CropCare offers the following tips to farmers for remaining profitable this year:
Have a farm financial plan in place that projects an estimated crop income and expenses (including labor costs and equipment maintenance). In years with above average crop prices, try to save 20% of your revenue for lean times.
Precision agriculture can help monitor crop yield, track crop variations, levels of fertility, and more. This comprehensive list is a helpful guide to precision ag terminology and advantages. Keep records each year to determine profit flux and the possible reasons for them.
Get the most life out of your equipment investment. Take care of the equipment you already own, with proper and routine maintenance, as well as proper storage. See our December Post
Apply nutrients and pesticides efficiently, and not before conducting a soil test. Knowing what is needed can help you avoid spraying too much (a waste of money and product) or avoid spraying too little (resulting in a lower crop yield).
Lastly, consider diversified operations, whether by growing different crops, offering storage to others, providing agritainment, etc. See diversification suggestions from Penn State Extension.
To being winterizing your sprayer, check your owner’s manual to review any maintenance program suggested. Your warranty can be jeopardized if proper winter care is not given to your farm equipment.
Winterize your sprayer with RV antifreeze. Check your owner’s manual for specific instructions.
Consider changing the seals and rollers on your sprayer’s pump after several seasons to improve its performance. Contact an authorized CropCare dealer for parts and technical advice.
Record repairs needed. Over time, if done annually, you’ll gain valuable insight, enabling you to estimate repair costs and work them into the new year’s budget.
Give your sprayer and farm equipment a close inspection for dirt or debris, and remove it.
Clean farm equipment, dry it, and lubricate it. Lubricants used with equipment through the winter should offer the proper viscosity to handle low ambient temperatures.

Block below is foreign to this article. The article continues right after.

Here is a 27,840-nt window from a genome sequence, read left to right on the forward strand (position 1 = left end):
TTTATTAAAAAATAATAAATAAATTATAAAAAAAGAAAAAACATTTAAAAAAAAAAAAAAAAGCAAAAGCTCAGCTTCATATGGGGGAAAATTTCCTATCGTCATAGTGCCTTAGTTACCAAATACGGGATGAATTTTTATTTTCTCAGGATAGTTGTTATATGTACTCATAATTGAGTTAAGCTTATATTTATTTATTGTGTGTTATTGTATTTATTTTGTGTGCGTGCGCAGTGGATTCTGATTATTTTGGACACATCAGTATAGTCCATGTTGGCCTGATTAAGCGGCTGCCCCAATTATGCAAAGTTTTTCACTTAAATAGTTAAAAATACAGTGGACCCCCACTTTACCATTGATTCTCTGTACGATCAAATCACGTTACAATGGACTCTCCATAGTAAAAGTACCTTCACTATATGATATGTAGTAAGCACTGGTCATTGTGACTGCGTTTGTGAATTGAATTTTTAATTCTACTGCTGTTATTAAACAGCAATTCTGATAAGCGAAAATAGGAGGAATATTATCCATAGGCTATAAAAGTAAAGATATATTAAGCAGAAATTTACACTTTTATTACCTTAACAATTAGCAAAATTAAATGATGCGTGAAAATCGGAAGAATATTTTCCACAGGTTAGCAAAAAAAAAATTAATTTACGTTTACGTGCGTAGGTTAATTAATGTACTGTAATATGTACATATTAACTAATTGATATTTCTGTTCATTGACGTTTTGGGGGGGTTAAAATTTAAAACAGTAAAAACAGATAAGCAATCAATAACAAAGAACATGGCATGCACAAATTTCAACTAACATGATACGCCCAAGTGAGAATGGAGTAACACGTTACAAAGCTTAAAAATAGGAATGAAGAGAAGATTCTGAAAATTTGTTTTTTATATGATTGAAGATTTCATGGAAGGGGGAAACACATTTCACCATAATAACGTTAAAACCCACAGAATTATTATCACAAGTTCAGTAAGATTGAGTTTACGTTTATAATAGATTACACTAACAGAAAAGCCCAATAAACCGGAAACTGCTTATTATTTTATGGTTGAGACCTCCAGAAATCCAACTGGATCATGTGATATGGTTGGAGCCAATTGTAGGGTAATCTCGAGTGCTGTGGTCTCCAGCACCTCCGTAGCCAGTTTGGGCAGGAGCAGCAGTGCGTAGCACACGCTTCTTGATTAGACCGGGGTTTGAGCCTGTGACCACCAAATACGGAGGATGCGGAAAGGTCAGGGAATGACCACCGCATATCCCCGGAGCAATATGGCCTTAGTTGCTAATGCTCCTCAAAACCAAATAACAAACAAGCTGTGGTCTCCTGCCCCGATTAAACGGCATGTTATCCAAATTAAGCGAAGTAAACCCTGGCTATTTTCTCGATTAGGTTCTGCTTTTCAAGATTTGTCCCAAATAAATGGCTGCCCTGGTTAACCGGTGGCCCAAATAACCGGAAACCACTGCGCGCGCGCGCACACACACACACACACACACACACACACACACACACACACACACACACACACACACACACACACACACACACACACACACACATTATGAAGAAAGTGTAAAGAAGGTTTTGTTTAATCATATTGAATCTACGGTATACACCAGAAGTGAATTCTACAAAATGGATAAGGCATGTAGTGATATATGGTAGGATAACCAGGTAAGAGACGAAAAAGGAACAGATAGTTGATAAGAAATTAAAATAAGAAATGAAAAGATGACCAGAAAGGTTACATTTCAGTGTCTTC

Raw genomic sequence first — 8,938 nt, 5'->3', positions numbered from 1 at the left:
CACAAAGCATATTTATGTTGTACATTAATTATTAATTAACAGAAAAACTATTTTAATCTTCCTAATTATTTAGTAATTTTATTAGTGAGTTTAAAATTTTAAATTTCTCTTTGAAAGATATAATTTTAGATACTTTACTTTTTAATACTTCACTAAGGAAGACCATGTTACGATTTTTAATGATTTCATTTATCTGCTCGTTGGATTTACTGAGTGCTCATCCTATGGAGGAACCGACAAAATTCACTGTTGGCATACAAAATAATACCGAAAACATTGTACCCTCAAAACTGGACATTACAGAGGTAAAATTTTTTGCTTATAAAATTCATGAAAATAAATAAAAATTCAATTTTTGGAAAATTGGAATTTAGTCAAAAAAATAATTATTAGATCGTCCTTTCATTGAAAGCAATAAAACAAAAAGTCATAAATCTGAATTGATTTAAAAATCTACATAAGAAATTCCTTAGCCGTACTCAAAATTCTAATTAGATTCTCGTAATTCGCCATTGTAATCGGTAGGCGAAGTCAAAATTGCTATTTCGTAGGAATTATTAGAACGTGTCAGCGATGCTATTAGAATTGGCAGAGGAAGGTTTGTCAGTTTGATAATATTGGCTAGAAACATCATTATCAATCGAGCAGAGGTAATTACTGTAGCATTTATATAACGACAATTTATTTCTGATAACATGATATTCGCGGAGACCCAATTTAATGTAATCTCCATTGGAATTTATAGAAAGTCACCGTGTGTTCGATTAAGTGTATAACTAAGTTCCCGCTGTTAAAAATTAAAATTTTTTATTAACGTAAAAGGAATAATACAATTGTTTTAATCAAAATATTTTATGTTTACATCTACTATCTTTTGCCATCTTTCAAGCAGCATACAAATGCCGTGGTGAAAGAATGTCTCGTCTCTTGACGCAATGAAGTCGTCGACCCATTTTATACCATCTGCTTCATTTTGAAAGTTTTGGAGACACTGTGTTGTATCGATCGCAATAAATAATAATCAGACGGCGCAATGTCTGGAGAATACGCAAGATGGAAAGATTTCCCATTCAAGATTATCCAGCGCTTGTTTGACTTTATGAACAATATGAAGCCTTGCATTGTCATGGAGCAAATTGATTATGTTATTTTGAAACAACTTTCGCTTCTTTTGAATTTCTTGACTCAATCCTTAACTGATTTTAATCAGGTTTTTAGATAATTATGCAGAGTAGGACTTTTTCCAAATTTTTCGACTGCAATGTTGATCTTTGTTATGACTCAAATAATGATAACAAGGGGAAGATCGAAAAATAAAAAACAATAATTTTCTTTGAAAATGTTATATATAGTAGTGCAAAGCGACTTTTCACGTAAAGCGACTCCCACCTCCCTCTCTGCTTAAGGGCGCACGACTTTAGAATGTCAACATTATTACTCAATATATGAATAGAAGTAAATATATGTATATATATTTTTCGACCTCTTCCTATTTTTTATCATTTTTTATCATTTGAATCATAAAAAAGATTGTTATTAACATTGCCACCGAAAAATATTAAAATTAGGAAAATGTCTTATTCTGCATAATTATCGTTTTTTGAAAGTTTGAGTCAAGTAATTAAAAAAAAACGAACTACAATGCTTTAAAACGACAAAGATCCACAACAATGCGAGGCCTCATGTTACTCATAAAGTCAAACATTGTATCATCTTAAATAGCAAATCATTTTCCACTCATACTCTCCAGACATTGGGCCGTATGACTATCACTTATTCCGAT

Protect any exposed metal parts with a lubricant or rust preventative. Keep your barn or storage area free from moisture as much as possible. Purchase heavy-duty tarps to protect your farm equipment and sprayer from winter conditions if it is stored outside.
Change the oil and the oil filters. Use the oil recommended by the equipment’s manufacturer.
Use starting fluid sparingly in tractors or small-engine equipment used through freezing temperatures. Use starting fluid only while cranking the engine.
Top off the fuel and add a fuel stabilizer if storing your equipment for weeks at a time.
Disconnect batteries if storing it through winter. Remove any debris. If the top of a battery is covered with damp dirt, it can conduct electricity and drain your battery (even if there are no cables connected).
Purchase equipment parts and supplies now and stock them. If any need to be replaced in the spring, you’ll have what you need and there will be less downtime.
Remove electronic controllers from your machine and store in moderate temperatures in a clean and dry location. Most current controllers will retain any programmed memory, however, be sure you record all calibrations before removing the unit.